Natco Pharma was represented by Anand Grover, on instructions from Rajeshwari H, managing partner of Rajewshwari & Associates, when Delhi High Court recently allowed Natco to export sorafenib tosylate, a drug patented by Bayer for which Natco had obtained a compulsory licence in 2012. Bayer Corporation was represented by senior advocate Sudhir Chandra, on instructions from advocate Arun Kumar Jana and Perfexio Legal managing partner Sanjay Kumar and partner Arpita Sawhney.
Natco will export the drug to China for experimental purposes – a move that the court said does not amount to patent infringement, as it is allowed under an exemption provided in section 107A of the Patents Act, 1970.
Speaking to India Business Law Journal Rajeshwari H, who was assisted by Aparna Gaur, Tahir AJ and Gajendra, lawyers at the firm, said the ruling was significant as it “clarifies the situation for India’s generics industry”.
Meanwhile in an action initiated by Bayer Intellectual Property, a wholly owned subsidiary of Bayer Corporation, against Alembic Pharmaceuticals that was decided simultaneously, Alembic was cleared of infringing Bayer’s patent in rivaroxaban.
Alembic was represented by senior advocate Prathiba Singh, Saya Chaudhary Kapur, a partner at Singh & Singh Lall & Sethi, Vivek Ranjan, a senior associate at the firm, Robin Koolwal and Sutapa Jana, associates at the firm, and advocate Devanshu Khanna.
Alembic had denied exporting rivaroxaban for purposes other than those under section 107A. Prathiba Singh told India Business Law Journal that by clearing Alembic of patent infringement “the court has categorically held that for the purposes of regulatory approvals in other countries, it is permissible for companies to export the patented product”.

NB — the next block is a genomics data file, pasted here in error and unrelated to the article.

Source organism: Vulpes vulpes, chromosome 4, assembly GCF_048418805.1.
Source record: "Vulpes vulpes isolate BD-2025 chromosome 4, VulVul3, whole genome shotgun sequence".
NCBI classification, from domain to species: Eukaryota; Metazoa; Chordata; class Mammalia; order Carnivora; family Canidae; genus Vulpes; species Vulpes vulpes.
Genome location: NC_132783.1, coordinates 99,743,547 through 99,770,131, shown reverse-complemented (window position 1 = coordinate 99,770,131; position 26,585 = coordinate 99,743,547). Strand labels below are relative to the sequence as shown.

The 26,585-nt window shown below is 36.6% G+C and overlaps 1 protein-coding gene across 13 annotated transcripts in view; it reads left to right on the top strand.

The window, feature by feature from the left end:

Kapur told India Business Law Journal that the ruling, which “recognizes the Bolar exemption as enacted under the Indian patent law … is in consonance with the intent of the legislature that a non-patentee is allowed to take steps in order to ensure that it is ready to manufacture and market pharmaceutical products from the very moment of expiry of term of patent”.
Appeals were expected in both matters. Pravin Anand told India Business Law Journal that his client “will certainly be appealing the order”. In a note summarizing the case he said: “the ruling allows generics to export the patented invention without any regulation by merely declaring that the export is for regulatory purposes”.